Mathematica-mpr.com is now Mathematica.org. Please update your bookmarks.
- Delivery system reform
- Primary care redesign and transformation
- Hospital and physician integration
- Quasi-experimental and mixed methods studies
- Care Delivery Systems
- Medicaid and CHIP
Rachel Machta’s research focuses on delivery system reform, including the evaluation of new payment models and other delivery system redesign efforts geared at improving quality and reducing costs. She has expertise in primary care transformation, incentive designs, and the changing landscape of the U.S. health care systems.
Machta currently serves as a researcher on Mathematica’s evaluation of the Comprehensive Primary Care Plus (CPC +) Initiative for the Centers for Medicare & Medicaid Services. She is a member of the practice team and leads the quarterly analysis of the CPC+ Care Delivery Requirements. She is also a researcher for Mathematica’s Coordinating Center for the Agency for Healthcare Research and Quality’s Comparative Health System Performance Initiative which seeks to classify and characterize types of health systems in the US and compare their performance in terms of clinical and cost outcomes. In addition she contributes to the evaluation of Medicaid Section 1115 waiver demonstrations.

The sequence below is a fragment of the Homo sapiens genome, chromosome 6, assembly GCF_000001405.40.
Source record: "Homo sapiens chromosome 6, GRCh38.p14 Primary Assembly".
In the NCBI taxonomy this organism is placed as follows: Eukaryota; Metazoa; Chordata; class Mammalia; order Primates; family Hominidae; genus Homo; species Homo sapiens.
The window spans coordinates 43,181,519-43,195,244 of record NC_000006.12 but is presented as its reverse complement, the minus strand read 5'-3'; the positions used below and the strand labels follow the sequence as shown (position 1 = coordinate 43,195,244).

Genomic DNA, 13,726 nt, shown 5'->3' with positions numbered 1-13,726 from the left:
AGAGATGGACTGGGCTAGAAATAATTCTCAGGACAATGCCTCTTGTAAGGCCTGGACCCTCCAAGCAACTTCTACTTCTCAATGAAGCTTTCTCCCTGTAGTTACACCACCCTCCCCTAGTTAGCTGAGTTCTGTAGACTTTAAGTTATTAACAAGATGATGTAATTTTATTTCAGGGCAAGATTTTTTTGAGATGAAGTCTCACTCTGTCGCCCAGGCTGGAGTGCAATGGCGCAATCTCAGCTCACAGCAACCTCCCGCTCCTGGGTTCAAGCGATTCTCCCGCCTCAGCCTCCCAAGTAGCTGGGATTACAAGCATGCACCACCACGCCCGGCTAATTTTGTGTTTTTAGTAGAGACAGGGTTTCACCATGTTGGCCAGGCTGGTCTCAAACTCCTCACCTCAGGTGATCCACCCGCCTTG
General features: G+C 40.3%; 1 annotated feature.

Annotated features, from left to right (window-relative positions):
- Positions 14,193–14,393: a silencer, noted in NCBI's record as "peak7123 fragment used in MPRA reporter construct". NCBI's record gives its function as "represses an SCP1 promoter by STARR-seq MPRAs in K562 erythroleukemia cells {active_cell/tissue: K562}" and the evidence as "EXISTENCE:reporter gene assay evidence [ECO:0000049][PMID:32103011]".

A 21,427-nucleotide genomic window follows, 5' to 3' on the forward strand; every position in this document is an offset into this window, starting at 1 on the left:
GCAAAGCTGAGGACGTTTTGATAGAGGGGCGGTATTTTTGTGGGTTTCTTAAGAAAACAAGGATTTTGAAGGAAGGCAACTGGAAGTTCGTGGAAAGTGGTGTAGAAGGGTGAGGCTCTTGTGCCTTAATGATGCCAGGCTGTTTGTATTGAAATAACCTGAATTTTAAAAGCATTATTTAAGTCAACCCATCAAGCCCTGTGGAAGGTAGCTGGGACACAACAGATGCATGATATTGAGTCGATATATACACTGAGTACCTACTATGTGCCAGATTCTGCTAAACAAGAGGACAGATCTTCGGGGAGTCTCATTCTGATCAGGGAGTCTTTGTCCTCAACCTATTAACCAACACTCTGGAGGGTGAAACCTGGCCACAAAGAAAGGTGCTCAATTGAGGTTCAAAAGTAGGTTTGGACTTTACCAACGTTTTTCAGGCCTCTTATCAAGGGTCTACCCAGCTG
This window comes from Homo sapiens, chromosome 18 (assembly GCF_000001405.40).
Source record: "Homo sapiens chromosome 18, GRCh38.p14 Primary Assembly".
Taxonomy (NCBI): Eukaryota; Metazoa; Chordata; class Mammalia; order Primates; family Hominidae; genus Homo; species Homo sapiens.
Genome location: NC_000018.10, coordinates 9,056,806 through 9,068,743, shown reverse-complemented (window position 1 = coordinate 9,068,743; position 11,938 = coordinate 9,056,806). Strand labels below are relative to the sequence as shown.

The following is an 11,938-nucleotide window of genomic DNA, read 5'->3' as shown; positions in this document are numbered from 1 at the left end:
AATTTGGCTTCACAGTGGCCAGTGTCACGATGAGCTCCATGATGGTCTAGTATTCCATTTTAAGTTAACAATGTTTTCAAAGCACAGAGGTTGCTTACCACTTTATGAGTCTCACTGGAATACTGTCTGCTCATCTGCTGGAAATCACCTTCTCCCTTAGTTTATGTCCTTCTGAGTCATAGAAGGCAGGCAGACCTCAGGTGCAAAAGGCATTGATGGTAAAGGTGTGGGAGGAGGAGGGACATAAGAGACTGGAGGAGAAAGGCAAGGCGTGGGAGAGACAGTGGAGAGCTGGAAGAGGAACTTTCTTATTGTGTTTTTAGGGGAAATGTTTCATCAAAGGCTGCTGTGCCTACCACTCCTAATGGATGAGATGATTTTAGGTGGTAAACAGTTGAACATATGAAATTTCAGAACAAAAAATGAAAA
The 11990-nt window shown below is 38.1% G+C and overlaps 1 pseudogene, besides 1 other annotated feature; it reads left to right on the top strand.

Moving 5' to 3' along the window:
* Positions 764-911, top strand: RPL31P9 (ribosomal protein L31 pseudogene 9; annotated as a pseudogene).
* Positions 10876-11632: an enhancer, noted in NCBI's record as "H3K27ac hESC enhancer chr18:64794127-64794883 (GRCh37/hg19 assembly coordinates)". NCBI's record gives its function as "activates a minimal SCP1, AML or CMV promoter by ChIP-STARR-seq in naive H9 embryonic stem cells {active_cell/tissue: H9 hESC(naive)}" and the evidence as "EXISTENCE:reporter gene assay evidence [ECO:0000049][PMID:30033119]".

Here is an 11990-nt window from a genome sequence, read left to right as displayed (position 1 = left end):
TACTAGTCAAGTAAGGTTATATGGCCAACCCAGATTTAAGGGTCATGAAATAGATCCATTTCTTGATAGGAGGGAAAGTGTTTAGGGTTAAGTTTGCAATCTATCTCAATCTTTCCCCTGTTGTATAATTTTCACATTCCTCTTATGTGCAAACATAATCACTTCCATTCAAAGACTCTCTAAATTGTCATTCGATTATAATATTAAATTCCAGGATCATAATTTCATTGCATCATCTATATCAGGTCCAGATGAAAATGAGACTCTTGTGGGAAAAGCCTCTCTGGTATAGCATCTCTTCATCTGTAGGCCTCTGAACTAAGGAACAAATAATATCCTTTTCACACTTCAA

Machta’s work has been published in peer-reviewed journals, including Annals of Family Medicine. She holds in Ph.D. in health policy and management from the University of North Carolina at Chapel Hill.
Evaluating the Nation's Largest Primary Care Delivery Initiative
The evaluation is assessing whether CPC+ achieves better health, improved care, and smarter spending for Medicare and Medicaid beneficiaries.
Coordinating Center for Comparative Health System Performance
The Agency for Healthcare Research and Quality created the Comparative Health System Performance Initiative (1) to study how health care delivery systems promote evidence-based practices in delivering care and (2) to understand the connections between the dissemination of patient-centered outcomes research...